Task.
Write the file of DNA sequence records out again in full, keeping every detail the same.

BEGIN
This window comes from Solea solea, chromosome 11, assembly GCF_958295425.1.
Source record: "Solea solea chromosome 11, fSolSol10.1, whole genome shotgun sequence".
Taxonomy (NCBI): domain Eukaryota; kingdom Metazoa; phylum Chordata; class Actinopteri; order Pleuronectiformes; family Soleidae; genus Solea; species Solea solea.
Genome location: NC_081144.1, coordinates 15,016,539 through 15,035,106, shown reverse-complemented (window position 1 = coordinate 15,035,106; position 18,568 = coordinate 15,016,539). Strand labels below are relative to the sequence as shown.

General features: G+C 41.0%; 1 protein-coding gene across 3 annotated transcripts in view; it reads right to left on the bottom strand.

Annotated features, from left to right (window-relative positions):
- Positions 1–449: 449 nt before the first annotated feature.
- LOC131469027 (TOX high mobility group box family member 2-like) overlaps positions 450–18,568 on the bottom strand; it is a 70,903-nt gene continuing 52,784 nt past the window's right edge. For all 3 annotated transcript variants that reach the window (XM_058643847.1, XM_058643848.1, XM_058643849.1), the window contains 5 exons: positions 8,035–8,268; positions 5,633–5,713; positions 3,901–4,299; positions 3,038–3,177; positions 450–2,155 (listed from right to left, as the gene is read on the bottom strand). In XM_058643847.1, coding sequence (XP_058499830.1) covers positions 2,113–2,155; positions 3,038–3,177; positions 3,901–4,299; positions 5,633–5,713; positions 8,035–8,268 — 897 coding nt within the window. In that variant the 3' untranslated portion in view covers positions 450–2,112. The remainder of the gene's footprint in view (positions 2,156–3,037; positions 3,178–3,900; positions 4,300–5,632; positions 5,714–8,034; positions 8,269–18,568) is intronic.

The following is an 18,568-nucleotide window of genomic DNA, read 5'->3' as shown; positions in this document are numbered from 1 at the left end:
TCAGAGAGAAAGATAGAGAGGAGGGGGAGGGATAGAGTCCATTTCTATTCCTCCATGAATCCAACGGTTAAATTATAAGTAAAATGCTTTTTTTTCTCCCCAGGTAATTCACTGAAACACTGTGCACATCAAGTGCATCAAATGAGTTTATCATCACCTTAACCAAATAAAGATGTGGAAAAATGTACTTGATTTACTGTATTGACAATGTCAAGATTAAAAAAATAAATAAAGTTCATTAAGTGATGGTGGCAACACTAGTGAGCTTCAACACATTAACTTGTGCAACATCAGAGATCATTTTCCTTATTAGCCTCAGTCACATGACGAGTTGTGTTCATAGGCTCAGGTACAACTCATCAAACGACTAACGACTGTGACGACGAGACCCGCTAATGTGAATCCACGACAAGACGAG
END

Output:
This window comes from Solea solea, chromosome 11, assembly GCF_958295425.1.
Source record: "Solea solea chromosome 11, fSolSol10.1, whole genome shotgun sequence".
Taxonomy (NCBI): domain Eukaryota; kingdom Metazoa; phylum Chordata; class Actinopteri; order Pleuronectiformes; family Soleidae; genus Solea; species Solea solea.
Genome location: NC_081144.1, coordinates 15,016,539 through 15,035,106, shown reverse-complemented (window position 1 = coordinate 15,035,106; position 18,568 = coordinate 15,016,539). Strand labels below are relative to the sequence as shown.

General features: G+C 41.0%; 1 protein-coding gene across 3 annotated transcripts in view; it reads right to left on the bottom strand.

Annotated features, from left to right (window-relative positions):
- Positions 1–449: 449 nt before the first annotated feature.
- LOC131469027 (TOX high mobility group box family member 2-like) overlaps positions 450–18,568 on the bottom strand; it is a 70,903-nt gene continuing 52,784 nt past the window's right edge. For all 3 annotated transcript variants that reach the window (XM_058643847.1, XM_058643848.1, XM_058643849.1), the window contains 5 exons: positions 8,035–8,268; positions 5,633–5,713; positions 3,901–4,299; positions 3,038–3,177; positions 450–2,155 (listed from right to left, as the gene is read on the bottom strand). In XM_058643847.1, coding sequence (XP_058499830.1) covers positions 2,113–2,155; positions 3,038–3,177; positions 3,901–4,299; positions 5,633–5,713; positions 8,035–8,268 — 897 coding nt within the window. In that variant the 3' untranslated portion in view covers positions 450–2,112. The remainder of the gene's footprint in view (positions 2,156–3,037; positions 3,178–3,900; positions 4,300–5,632; positions 5,714–8,034; positions 8,269–18,568) is intronic.

The following is an 18,568-nucleotide window of genomic DNA, read 5'->3' as shown; positions in this document are numbered from 1 at the left end:
TCAGAGAGAAAGATAGAGAGGAGGGGGAGGGATAGAGTCCATTTCTATTCCTCCATGAATCCAACGGTTAAATTATAAGTAAAATGCTTTTTTTTCTCCCCAGGTAATTCACTGAAACACTGTGCACATCAAGTGCATCAAATGAGTTTATCATCACCTTAACCAAATAAAGATGTGGAAAAATGTACTTGATTTACTGTATTGACAATGTCAAGATTAAAAAAATAAATAAAGTTCATTAAGTGATGGTGGCAACACTAGTGAGCTTCAACACATTAACTTGTGCAACATCAGAGATCATTTTCCTTATTAGCCTCAGTCACATGACGAGTTGTGTTCATAGGCTCAGGTACAACTCATCAAACGACTAACGACTGTGACGACGAGACCCGCTAATGTGAATCCACGACAAGACGAG